Gleeson structures the film around pain and suffering, inserting television images of tribal warfare and refugee migrations in Africa as the opening credits roll by. Even before the credits, he introduces us to a victim of pain and suffering: a Congolese refugee named Joe, who has just been granted political asylum in Ireland. As we see Joe bed down in a homeless shelter, the camera slowly zooms in on his closing eyes, cutting to a dream montage of papers burning on a wall, a blood-splattered chair wrapped in barbed wire, a bloody hand grabbing a machete. When Joe bolts upright from this nightmare, we see his back crisscrossed with thick scars. This, then, is the film’s wounded healer.

Indeed, though wounded by egregious war crimes, Joe exudes a healing presence, reinforced by the cross he wears around his neck. When his Congolese family finally joins him in Dublin, he welcomes wife Kala and nine-year-old son Daniel with tender strength, sleeping on the couch to give space to the traumatized refugees, entering their bedroom only to calm their nightmare induced screams. Daniel, fearful that the “bad men” from Africa will find him in Ireland, asks “Are there bad men in this country?” Joe replies in the affirmative, but then promises the boy, “I’ll always be here for you.” Indeed, he can support his family because he has been “always there” on his job, complimented by bank employees for the fact that no robberies have occurred since he became their security guard.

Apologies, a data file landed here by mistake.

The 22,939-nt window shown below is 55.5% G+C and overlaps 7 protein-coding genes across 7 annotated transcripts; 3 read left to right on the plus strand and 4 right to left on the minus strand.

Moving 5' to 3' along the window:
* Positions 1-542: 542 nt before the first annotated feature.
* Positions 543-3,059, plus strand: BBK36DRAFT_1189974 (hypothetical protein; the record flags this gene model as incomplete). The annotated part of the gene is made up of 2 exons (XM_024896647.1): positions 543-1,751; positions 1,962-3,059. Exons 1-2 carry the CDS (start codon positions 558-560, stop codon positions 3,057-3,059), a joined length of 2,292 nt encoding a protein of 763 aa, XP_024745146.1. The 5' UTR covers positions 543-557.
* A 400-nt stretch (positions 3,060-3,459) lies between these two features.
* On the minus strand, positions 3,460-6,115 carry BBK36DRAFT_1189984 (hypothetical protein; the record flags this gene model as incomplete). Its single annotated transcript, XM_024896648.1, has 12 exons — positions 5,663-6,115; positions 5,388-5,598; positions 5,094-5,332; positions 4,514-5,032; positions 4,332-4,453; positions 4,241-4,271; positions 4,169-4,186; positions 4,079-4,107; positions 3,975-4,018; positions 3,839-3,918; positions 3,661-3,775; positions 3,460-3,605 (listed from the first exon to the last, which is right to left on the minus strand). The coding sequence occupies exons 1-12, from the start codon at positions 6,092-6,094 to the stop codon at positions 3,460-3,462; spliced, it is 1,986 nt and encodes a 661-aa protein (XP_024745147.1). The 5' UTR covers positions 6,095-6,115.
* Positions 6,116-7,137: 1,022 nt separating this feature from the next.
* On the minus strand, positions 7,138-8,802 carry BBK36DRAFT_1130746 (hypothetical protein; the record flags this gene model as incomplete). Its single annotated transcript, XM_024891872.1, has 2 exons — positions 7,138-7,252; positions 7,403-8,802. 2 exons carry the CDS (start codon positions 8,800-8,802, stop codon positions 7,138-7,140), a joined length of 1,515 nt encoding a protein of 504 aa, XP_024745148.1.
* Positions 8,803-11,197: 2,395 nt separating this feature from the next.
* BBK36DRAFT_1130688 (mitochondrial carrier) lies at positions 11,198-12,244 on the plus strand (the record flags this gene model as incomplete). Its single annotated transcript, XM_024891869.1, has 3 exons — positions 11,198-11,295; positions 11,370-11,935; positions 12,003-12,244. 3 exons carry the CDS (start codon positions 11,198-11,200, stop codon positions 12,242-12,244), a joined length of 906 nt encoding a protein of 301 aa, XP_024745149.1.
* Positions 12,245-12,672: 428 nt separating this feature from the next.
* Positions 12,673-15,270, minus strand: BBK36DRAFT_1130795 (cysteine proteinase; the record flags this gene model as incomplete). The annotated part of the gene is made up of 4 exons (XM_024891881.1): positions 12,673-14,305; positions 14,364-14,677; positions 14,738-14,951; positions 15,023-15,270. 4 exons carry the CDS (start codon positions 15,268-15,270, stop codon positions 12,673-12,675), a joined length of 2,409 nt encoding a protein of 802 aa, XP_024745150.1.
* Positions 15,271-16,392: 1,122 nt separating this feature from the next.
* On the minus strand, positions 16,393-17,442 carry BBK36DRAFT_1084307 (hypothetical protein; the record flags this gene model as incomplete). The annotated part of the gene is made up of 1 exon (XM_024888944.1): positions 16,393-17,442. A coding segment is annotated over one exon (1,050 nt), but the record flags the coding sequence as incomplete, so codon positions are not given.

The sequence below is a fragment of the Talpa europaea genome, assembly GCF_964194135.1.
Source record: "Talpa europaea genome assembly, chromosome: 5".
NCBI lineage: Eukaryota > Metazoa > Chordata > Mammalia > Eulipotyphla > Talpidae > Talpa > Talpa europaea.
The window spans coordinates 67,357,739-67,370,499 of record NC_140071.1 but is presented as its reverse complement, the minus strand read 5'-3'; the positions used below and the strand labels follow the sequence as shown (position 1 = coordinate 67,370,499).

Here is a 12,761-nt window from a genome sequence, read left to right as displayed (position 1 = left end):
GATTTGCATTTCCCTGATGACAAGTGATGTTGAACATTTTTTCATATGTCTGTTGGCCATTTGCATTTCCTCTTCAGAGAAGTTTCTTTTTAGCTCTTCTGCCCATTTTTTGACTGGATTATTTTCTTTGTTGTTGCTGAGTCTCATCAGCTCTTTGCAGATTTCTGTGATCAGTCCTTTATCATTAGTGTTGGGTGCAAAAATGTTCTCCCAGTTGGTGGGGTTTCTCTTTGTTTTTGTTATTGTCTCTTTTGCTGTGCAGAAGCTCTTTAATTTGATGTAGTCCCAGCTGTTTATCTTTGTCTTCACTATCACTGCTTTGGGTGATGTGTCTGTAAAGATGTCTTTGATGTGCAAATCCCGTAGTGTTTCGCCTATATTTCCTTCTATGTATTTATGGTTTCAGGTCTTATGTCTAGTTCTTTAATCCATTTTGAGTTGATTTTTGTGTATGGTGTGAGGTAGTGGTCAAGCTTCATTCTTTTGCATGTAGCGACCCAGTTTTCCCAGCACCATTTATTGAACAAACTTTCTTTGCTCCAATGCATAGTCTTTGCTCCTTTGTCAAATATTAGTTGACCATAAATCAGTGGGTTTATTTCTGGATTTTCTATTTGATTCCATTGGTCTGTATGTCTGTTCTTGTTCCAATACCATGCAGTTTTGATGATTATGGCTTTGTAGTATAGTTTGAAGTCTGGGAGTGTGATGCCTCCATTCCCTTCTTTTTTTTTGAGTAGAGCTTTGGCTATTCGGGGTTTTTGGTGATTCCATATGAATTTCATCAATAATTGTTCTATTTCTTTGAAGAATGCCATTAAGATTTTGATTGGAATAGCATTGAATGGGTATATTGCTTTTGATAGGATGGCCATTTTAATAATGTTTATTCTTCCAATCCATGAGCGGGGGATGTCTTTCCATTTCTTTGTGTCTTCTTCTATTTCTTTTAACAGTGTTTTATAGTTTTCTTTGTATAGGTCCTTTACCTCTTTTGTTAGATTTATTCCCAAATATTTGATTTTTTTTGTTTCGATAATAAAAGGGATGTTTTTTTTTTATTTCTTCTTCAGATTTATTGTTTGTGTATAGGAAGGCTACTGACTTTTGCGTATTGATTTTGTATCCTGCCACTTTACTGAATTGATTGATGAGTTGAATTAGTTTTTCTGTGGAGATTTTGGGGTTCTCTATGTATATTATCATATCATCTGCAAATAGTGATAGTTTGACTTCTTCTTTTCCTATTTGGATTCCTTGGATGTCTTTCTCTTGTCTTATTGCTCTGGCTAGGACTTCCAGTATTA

Unfortunately, “bad men” have designs on banks, and Joe is wounded again. An Irish gang, led by a thug named Eddie, shoves Joe into a van in order to inform him they have kidnapped his family and will use despicable torture if Joe refuses their request: to get the gang inside the bank vault. We quickly see that depraved behavior has no single nationality, no single color. The depredations of Irish gangs echo Congolese atrocities.

Gleeson makes the echo explicit when Joe seeks the help of a Congolese expatriate: a Dublin criminal named Erasmus. Though Joe tells him “I cannot respect the rule of the blade,” Erasmus kidnaps one of Eddie’s thugs, inflicting on him the exact same torture that Eddie threatened on Daniel. The film avoids showing us the horrific act, but its description appalls, whether articulated by a Congolese or an Irish thug.